You are on page 1of 2

Making a Light Ball-Bearing Column Grinder

By RAY F. KUNS need of a grinder for light H AVING work, such as sharpening drill bits, in. in diameter, at about 3,000 r.p.m., since the motor speed is 1,800 r.p.m. A 2-in. light single leather belt with a glued splice is used to drive the grinder head. This gives a drive free from any disturbing vibration. The construction of the head is rather simple. The first consideration is the bearings. Those used in this case were salvaged from a worn-out motor generator. After the bearings are at hand some dimensions may have to be varied to accommodate them. Dimensions of shaft diameters are given here in order to indicate the approximate size desirable. The blocks B, which are 1 in. thick and 3 in. wide, are chucked in the lathe and bored out to accommodate the bearings selected. Sufficient stock should be provided at the bottom of the blocks so they can be bolted to the plate A as indicated. After the supporting yoke, formed by the parts A and B, has been bolted together and the bearings installed, the exact dimensions of the shaft may be determined. Where the shaft passes through the blocks B, a little clearance is allowed to prevent its rubbing. The distance between the shoulders of the shaft, XX, must be slightly greater than the distance between the two points marked Y, otherwise the assembling of the emery wheels on the shaft would throw a pressure on the blocks B f r o m the bearing races. It will be noted that when the bearing scrapers, punches and chisels, and roughing down light fittings for engine stands, etc., the scrap pile was looked over for parts that might lend themselves to the building of such a machine. A column was located and this was brought up to proper height by fittinga brake drum under it. It was desired to have the motor mounted with the head so that the machine might be set as a unit and moved on occasion without a great deal of trouble in re-alining parts. A piece of 5/16-in. boiler plate was obtained and from it a base for the brake drum and column was cut. Another piece of the plate was shaped for the top plate on which the grinder head and the motor might be mounted. As a support between base and top, several lengths of gas pipe were formed, and riveted and bolted in place as indicated in the drawing. A crossbar was welded into this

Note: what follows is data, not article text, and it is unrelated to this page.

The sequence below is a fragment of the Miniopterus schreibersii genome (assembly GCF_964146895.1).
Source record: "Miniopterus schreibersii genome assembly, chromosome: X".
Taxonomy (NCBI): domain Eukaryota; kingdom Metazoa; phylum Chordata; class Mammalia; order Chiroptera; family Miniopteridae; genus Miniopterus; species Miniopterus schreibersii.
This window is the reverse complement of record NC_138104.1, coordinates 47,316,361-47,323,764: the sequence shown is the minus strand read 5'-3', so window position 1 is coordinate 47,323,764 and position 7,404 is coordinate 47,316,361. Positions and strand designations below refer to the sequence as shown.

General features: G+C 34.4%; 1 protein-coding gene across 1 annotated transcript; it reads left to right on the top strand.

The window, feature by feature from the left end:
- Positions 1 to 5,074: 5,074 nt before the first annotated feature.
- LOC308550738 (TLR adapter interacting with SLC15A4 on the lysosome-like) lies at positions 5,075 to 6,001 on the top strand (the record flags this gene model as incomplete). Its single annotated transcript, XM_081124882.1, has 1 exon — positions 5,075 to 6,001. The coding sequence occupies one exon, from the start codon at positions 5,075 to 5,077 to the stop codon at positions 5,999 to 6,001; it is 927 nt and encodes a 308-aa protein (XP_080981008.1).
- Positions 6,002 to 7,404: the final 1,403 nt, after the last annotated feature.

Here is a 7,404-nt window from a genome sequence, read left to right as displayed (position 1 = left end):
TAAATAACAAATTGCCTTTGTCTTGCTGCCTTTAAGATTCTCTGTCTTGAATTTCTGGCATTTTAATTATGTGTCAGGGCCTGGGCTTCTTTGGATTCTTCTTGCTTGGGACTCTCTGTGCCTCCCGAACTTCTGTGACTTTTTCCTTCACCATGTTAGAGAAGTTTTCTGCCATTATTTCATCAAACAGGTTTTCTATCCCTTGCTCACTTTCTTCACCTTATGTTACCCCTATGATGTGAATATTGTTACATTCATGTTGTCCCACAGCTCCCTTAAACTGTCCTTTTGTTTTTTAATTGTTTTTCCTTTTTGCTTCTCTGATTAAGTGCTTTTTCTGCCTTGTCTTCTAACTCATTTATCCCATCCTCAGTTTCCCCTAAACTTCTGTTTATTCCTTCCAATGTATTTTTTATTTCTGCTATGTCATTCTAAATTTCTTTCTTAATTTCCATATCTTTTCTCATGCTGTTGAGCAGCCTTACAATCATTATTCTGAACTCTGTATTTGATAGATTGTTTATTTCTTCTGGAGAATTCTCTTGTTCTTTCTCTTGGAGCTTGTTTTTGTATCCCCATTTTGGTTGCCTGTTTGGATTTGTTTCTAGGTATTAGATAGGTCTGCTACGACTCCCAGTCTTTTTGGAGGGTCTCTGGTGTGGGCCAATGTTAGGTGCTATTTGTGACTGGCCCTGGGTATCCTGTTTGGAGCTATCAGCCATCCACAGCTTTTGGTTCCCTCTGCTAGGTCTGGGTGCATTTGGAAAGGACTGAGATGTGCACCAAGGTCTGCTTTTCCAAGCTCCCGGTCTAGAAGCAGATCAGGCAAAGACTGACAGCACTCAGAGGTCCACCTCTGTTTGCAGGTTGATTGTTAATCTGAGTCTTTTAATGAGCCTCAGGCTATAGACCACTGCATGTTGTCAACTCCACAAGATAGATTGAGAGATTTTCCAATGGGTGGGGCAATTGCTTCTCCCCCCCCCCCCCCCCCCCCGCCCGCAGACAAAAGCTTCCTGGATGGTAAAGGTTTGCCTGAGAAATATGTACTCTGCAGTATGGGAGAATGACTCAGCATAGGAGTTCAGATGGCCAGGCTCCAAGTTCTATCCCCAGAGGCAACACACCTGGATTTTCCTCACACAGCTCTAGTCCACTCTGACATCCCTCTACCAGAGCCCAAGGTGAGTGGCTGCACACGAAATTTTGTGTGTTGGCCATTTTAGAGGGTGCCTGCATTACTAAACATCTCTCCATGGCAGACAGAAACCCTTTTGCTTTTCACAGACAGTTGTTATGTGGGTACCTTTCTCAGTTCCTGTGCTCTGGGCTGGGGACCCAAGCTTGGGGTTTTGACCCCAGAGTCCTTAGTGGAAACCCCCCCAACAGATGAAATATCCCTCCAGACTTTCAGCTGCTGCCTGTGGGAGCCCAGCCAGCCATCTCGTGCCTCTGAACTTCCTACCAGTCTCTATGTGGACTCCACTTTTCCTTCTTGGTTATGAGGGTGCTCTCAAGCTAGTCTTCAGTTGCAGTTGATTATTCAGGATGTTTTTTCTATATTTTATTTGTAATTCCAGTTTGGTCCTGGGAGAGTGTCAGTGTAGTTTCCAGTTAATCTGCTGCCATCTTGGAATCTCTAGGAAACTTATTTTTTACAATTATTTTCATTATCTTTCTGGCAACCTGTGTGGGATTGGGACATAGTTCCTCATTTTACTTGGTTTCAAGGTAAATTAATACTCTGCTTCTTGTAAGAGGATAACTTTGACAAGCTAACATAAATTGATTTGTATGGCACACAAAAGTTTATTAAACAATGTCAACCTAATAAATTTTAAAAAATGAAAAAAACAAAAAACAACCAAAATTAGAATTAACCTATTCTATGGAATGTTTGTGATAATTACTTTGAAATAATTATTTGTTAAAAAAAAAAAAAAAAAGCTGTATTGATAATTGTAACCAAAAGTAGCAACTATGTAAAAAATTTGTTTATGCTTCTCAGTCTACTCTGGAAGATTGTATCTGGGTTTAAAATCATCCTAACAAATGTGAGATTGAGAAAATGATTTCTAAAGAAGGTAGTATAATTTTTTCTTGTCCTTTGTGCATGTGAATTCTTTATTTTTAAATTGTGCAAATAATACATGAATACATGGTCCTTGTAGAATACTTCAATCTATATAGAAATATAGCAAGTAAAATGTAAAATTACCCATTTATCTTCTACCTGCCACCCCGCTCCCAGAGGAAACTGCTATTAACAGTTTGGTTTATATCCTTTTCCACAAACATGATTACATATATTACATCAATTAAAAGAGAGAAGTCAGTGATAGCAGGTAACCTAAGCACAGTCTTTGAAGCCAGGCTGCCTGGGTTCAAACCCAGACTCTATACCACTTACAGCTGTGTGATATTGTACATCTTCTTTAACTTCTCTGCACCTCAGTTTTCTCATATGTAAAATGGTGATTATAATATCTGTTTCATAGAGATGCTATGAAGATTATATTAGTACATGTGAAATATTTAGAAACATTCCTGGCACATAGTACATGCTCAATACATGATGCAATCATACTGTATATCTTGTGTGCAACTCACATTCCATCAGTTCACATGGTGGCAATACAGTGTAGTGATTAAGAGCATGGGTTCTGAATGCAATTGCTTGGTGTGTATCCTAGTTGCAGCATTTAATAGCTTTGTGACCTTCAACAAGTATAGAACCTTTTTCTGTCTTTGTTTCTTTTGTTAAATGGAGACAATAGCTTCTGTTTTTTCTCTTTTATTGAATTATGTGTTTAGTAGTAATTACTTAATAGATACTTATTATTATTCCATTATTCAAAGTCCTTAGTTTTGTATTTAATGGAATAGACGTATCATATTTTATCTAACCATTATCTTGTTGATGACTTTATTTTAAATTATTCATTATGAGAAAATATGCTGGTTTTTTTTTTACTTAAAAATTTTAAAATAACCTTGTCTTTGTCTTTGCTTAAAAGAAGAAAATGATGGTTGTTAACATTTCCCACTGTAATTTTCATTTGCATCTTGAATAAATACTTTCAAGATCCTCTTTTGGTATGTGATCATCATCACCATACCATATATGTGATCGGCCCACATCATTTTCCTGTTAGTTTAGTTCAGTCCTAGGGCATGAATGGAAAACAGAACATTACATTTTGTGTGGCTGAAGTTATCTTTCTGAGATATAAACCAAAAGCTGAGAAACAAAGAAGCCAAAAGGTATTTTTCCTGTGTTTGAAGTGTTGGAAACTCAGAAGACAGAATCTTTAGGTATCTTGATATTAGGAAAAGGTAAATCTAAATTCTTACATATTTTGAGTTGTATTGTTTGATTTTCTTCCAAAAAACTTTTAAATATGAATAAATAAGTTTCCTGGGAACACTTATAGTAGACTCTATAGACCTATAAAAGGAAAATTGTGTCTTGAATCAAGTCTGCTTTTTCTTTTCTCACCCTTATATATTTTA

BASE

PLAN

brace to eliminate any tendency to vibrate. The drawings indicate the approximate dimensions of 13" the various p a r t s . SIDE VIEW END Before laying o u t Side and End Elevations of Light Column the plate with the Plan. Shop or Garage, Made slots for the motor Grinder for the Small from Scrap support and adjustment, however, it will be necessary to wheels are assembled on the have the motor at hand. The motor used in this case is a single- shaft they are phase, 1/2-hp. machine. The pulley is 3 locked between in., and drives the head pulley, which is 2 flanges. These
158

POPULAR MECHANICS
" x 6" WHEEL 2" PULLEY " x 6" WHEEL FELT

159

2"

8"

DETAIL OF HEAD

WASHER FELT

1" ANGLE IRON

SLOT

WHEEL GUARD

Details of the Grinder Head and Wheel Guards; Above, Photo of Finished Grinder

force the 1.125-in. collars against recessed washers, which are in turn forced against the inner bearing races. This arrangement locks the parts together in such fashion that there is no end play other than that previously mentioned at X and Y. Since the races of the ball bearings are free at Y and rest against the felt washers on their outer faces, they are left free to properly aline themselves and, in case of need, will float in their housings a slight amount in either direction. When mounting well-fitted ball bearings, it is essential that this provision be made. Otherwise the heat generated in the shaft when the machine is in operation may be great enough to expand the shaft and throw an undue strain on the bearings. The washers are recessed on one side to provide for felt rings, which are depended on to prevent dirt and grit from entering the bearings. The shaft C may be made with the pulley integral from a 2-in. round machinesteel bar, or an old axle or propeller shaft may be used and the pulley made and secured on it as indicated. When assembling the shaft, it is necessary to remove one of the end blocks B. The threads are cut to run tight, as the load comes on the wheel. This means that right-hand

threads are cut on the right end and lefthand threads on the left end of the shaft. When mounting the head on the column, reasonable care must be used to see that it is not cramped or warped in such a fashion that the alignment of the bearings will be affected. The head is mounted 2 in. from the front edge of the top plate of the column. This space may be used to accommodate the rests. These are made from machine steel. A bar of .625-in. steel has one end forged flat and bent over at right angles: the other end is threaded. This forms the rest for the work being ground and it is supported in a machine-steel plate by 1 by 4 in., having a hole in each end. Knurled thumbscrews are used to lock the supporting plates in position. The guards for the grinder wheels are made from 16-gauge sheet iron, fitted so as to be centered when the wheels are new. They are supported on the blocks B by means of an angle plate riveted to the guard and fastened to the block with a capscrew. Adjustment of the guard is effected by means of a slot in the angle plate. No special provision is made for greasing or oiling the bearings.